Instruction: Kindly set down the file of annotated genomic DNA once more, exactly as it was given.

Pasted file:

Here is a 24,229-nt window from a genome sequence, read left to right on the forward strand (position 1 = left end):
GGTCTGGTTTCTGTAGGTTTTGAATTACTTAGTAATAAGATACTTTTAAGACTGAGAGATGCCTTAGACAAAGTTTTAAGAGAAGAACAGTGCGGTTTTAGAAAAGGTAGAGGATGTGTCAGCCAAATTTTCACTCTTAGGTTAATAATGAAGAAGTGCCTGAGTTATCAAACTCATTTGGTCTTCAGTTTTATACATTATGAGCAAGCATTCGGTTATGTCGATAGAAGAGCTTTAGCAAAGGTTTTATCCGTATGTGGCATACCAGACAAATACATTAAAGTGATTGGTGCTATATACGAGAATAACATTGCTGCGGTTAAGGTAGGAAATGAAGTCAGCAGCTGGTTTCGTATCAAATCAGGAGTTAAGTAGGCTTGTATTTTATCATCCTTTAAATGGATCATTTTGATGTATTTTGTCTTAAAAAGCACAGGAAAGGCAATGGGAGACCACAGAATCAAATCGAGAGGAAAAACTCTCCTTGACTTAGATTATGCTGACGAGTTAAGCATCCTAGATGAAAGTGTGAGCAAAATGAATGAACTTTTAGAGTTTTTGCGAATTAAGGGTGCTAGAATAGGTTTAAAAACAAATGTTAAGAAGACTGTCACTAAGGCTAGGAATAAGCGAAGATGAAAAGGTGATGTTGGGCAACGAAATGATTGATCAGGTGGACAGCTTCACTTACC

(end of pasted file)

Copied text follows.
Here is a 24,229-nt window from a genome sequence, read left to right on the forward strand (position 1 = left end):
GGTCTGGTTTCTGTAGGTTTTGAATTACTTAGTAATAAGATACTTTTAAGACTGAGAGATGCCTTAGACAAAGTTTTAAGAGAAGAACAGTGCGGTTTTAGAAAAGGTAGAGGATGTGTCAGCCAAATTTTCACTCTTAGGTTAATAATGAAGAAGTGCCTGAGTTATCAAACTCATTTGGTCTTCAGTTTTATACATTATGAGCAAGCATTCGGTTATGTCGATAGAAGAGCTTTAGCAAAGGTTTTATCCGTATGTGGCATACCAGACAAATACATTAAAGTGATTGGTGCTATATACGAGAATAACATTGCTGCGGTTAAGGTAGGAAATGAAGTCAGCAGCTGGTTTCGTATCAAATCAGGAGTTAAGTAGGCTTGTATTTTATCATCCTTTAAATGGATCATTTTGATGTATTTTGTCTTAAAAAGCACAGGAAAGGCAATGGGAGACCACAGAATCAAATCGAGAGGAAAAACTCTCCTTGACTTAGATTATGCTGACGAGTTAAGCATCCTAGATGAAAGTGTGAGCAAAATGAATGAACTTTTAGAGTTTTTGCGAATTAAGGGTGCTAGAATAGGTTTAAAAACAAATGTTAAGAAGACTGTCACTAAGGCTAGGAATAAGCGAAGATGAAAAGGTGATGTTGGGCAACGAAATGATTGATCAGGTGGACAGCTTCACTTACC